How Do Bernie Sanders & Hillary Clinton Know One Another? They Actually Get Along Pretty Well

Tuesday’s debate will be the first time in the 2016 campaign that the two leading Democratic presidential candidates will meet face-to-face in front of American voters. The forum will ostensibly focus on policy issues, but the forum will also offer a chance to see how the two interact on a personal level. That itself raises the question of whether Bernie Sanders and Hillary Clinton know each other, if so, what their relationship is like.

According to an extensively-reported piece in Politico, Clinton and Sanders have a working relationship that stretches all the way back to the 1992 presidential campaign, when Sanders was a congressman and Clinton was a lawyer and the first lady of Arkansas. Sanders wrote to Clinton early in the campaign to promote a cancer research bill he’d written in the House of Representatives; he later endorsed Clinton’s husband for president and joined the two on the campaign trail.

But ideologically, Sanders and Clinton have always been pretty far apart. Throughout their careers, Sanders was one of Congress' most liberal members, while Clinton was a staunch centrist Democrat. This divide came to a head in 1993, when Clinton, recently appointed to head the White House’s task force on health care reform, held a meeting with the Vermont senator to discuss the reform effort.

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Sanders was (and is) a proponent of single-payer health care — government-provided health care, generally regarded as one of the most leftist mainstream health care proposals in American politics. Sanders, accompanied by two Harvard physicians, made the case for single-payer, and asked Clinton to include it in her proposal. Clinton, while amenable to the idea, was skeptical.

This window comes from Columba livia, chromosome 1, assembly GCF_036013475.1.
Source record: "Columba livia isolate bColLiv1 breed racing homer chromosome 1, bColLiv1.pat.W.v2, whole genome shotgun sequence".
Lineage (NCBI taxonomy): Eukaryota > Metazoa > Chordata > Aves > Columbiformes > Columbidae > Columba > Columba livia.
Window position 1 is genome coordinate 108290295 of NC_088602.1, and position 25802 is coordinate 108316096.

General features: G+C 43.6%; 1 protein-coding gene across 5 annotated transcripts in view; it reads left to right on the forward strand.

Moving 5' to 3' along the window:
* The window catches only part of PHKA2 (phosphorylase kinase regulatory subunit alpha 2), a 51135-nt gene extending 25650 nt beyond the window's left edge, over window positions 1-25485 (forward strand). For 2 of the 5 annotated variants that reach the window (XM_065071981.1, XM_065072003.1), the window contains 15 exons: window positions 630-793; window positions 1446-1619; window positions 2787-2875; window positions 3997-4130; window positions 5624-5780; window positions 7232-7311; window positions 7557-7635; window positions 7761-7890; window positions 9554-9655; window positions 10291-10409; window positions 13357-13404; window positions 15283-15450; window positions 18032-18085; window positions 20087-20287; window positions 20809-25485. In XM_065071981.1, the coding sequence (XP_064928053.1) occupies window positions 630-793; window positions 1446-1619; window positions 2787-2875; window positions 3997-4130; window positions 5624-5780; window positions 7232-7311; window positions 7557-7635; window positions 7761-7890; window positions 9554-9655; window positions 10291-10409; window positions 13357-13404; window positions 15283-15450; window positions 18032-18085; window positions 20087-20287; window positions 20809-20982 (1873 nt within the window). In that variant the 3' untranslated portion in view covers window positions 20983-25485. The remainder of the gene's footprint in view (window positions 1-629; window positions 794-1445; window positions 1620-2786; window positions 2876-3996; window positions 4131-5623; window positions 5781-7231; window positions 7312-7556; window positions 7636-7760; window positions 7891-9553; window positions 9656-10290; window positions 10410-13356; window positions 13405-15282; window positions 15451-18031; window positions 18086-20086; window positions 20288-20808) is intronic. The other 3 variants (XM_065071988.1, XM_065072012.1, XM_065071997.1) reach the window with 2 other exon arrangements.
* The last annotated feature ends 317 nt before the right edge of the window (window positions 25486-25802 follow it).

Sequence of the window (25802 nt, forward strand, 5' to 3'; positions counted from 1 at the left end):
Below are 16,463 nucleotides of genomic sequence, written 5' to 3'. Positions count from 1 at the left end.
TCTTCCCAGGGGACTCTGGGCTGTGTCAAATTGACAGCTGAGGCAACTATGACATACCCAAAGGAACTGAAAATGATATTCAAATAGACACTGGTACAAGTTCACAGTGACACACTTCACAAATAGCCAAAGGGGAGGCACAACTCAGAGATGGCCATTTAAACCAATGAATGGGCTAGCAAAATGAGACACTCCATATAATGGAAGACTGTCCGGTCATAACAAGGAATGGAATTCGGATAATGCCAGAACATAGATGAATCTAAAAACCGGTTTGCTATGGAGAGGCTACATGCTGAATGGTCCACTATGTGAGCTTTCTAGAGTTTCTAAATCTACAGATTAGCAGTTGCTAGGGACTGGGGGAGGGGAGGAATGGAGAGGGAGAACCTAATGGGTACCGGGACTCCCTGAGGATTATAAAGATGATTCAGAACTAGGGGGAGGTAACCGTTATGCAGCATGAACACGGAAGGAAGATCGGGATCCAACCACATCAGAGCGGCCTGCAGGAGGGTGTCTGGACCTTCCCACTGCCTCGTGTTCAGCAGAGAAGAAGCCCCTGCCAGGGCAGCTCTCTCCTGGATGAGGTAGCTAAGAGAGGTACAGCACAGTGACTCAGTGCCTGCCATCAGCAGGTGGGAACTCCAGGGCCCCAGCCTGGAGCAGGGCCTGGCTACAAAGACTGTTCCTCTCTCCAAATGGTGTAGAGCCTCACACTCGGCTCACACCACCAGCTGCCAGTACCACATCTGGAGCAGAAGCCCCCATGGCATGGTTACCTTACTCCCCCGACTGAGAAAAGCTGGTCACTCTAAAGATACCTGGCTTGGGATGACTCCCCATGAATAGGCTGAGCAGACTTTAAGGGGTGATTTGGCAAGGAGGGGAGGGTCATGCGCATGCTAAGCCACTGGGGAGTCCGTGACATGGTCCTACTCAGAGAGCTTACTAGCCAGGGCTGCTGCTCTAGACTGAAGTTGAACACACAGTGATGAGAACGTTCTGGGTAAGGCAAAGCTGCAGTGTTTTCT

“You make a convincing case, but is there any force on the face of the earth that could counter the hundreds of millions of the dollars the insurance industry would spend fighting that,” Clinton asked, one of the physicians recalled to Politico. Ultimately, Clinton abandoned single-payer in her push for health care reform (which never passed Congress).

Yet despite this and other disagreements on policy, Sanders and Clinton never became enemies on a personal level. Sanders stood by the Clintons in two widely-covered public dust-ups: The Whitewater controversy, a largely trumped-up scandal during the 1992 campaign involving the Clintons’ real estate dealings, and the Monica Lewinsky scandal. Sanders opposed both congressional investigations into Whitewater and Republicans’ attempts to impeach Clinton.

When Clinton and Sanders served together in the Senate together, beginning in 2007, they forged a productive working relationship. The two co-sponsored an alternative-energy funding bill that became law, and the Access for All America Act, a small health care reform bill that died in committee.

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It’s to both candidates’ credit that, despite a significant ideological divide, they’ve been able to find common ground both professionally and personally. In June, when the two candidates coincidentally crossed paths at Penn Station, Sanders handed Clinton’s entourage a note, asking if she’d like to have a brief meeting. She replied that she would, and the two talked for 10 minutes.

“Maybe I shouldn’t say this: I like Hillary Clinton,” Sanders said in a May interview. "I respect Hillary Clinton."

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